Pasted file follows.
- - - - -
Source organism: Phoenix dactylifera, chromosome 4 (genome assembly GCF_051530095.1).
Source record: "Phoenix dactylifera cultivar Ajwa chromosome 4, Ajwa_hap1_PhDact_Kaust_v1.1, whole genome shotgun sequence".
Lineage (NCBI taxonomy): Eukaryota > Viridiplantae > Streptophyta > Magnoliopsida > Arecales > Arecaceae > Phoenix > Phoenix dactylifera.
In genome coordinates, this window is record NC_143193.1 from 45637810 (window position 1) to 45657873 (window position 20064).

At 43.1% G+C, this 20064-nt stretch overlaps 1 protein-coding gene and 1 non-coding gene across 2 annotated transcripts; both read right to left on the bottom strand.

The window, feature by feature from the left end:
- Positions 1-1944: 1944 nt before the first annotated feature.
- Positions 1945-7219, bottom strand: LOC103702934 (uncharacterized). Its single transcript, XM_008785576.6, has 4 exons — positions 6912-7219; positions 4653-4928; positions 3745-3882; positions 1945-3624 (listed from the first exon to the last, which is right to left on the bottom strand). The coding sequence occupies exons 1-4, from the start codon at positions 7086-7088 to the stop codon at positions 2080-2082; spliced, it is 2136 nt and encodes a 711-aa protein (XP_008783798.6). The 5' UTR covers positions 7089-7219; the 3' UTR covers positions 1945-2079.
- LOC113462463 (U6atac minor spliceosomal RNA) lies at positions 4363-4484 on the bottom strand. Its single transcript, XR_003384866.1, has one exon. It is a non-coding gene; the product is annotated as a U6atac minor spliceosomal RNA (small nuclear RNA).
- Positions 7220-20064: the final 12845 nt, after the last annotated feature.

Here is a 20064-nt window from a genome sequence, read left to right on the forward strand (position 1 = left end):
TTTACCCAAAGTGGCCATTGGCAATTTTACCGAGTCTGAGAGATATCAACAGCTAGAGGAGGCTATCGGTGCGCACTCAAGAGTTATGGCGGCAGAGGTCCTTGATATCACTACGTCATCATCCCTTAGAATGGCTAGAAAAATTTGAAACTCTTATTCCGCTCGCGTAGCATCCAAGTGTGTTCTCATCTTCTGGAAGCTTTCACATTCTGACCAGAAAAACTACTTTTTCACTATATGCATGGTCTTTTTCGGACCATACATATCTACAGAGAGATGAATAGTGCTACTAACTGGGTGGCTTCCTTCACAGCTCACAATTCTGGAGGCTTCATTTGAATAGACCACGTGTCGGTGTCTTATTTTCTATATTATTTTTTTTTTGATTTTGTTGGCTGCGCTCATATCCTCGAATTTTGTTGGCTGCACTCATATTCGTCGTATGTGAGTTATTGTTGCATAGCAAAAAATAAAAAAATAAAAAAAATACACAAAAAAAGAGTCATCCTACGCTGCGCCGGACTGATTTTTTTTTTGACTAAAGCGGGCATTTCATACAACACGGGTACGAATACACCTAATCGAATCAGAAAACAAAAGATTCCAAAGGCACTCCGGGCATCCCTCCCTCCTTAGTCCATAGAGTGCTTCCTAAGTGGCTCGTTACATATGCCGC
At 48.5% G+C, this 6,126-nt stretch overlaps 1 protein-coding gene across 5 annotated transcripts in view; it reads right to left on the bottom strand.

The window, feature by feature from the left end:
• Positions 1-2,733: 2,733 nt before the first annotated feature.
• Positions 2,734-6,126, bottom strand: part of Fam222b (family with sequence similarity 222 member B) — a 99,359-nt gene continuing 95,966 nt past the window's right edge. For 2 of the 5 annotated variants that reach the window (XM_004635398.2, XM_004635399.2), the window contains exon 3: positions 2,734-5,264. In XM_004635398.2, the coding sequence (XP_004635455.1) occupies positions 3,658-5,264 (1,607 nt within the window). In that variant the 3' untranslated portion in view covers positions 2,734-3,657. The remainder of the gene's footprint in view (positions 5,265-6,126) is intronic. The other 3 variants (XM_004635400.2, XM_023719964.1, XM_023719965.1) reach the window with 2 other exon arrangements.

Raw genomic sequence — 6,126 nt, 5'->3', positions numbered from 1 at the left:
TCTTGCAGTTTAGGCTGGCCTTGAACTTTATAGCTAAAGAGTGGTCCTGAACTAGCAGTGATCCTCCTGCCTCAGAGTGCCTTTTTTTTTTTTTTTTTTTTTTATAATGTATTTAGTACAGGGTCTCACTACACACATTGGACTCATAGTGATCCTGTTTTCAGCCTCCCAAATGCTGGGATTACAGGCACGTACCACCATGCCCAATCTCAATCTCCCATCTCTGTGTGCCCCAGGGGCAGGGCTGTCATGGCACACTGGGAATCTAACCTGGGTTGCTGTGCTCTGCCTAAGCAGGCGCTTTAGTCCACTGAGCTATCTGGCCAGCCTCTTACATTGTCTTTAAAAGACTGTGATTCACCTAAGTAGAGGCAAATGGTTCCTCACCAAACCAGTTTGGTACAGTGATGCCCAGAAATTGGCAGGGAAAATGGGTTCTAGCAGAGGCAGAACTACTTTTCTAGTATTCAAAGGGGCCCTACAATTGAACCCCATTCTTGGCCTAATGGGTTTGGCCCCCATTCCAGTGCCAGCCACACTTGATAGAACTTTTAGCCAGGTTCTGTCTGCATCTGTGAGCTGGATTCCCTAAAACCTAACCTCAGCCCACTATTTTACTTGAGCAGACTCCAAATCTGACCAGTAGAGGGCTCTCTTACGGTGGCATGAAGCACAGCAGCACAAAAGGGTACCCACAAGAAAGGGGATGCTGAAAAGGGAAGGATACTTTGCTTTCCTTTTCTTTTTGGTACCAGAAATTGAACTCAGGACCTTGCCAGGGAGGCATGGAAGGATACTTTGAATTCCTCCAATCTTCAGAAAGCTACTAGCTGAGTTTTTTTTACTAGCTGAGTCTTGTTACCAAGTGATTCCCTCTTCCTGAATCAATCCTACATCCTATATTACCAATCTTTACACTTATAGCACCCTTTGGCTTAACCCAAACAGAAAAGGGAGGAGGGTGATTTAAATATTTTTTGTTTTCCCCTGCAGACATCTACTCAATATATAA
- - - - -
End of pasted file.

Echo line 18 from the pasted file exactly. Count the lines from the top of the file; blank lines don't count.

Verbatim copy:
TCTTGCAGTTTAGGCTGGCCTTGAACTTTATAGCTAAAGAGTGGTCCTGAACTAGCAGTGATCCTCCTGCCTCAGAGTGCCTTTTTTTTTTTTTTTTTTTTTTATAATGTATTTAGTACAGGGTCTCACTACACACATTGGACTCATAGTGATCCTGTTTTCAGCCTCCCAAATGCTGGGATTACAGGCACGTACCACCATGCCCAATCTCAATCTCCCATCTCTGTGTGCCCCAGGGGCAGGGCTGTCATGGCACACTGGGAATCTAACCTGGGTTGCTGTGCTCTGCCTAAGCAGGCGCTTTAGTCCACTGAGCTATCTGGCCAGCCTCTTACATTGTCTTTAAAAGACTGTGATTCACCTAAGTAGAGGCAAATGGTTCCTCACCAAACCAGTTTGGTACAGTGATGCCCAGAAATTGGCAGGGAAAATGGGTTCTAGCAGAGGCAGAACTACTTTTCTAGTATTCAAAGGGGCCCTACAATTGAACCCCATTCTTGGCCTAATGGGTTTGGCCCCCATTCCAGTGCCAGCCACACTTGATAGAACTTTTAGCCAGGTTCTGTCTGCATCTGTGAGCTGGATTCCCTAAAACCTAACCTCAGCCCACTATTTTACTTGAGCAGACTCCAAATCTGACCAGTAGAGGGCTCTCTTACGGTGGCATGAAGCACAGCAGCACAAAAGGGTACCCACAAGAAAGGGGATGCTGAAAAGGGAAGGATACTTTGCTTTCCTTTTCTTTTTGGTACCAGAAATTGAACTCAGGACCTTGCCAGGGAGGCATGGAAGGATACTTTGAATTCCTCCAATCTTCAGAAAGCTACTAGCTGAGTTTTTTTTACTAGCTGAGTCTTGTTACCAAGTGATTCCCTCTTCCTGAATCAATCCTACATCCTATATTACCAATCTTTACACTTATAGCACCCTTTGGCTTAACCCAAACAGAAAAGGGAGGAGGGTGATTTAAATATTTTTTGTTTTCCCCTGCAGACATCTACTCAATATATAA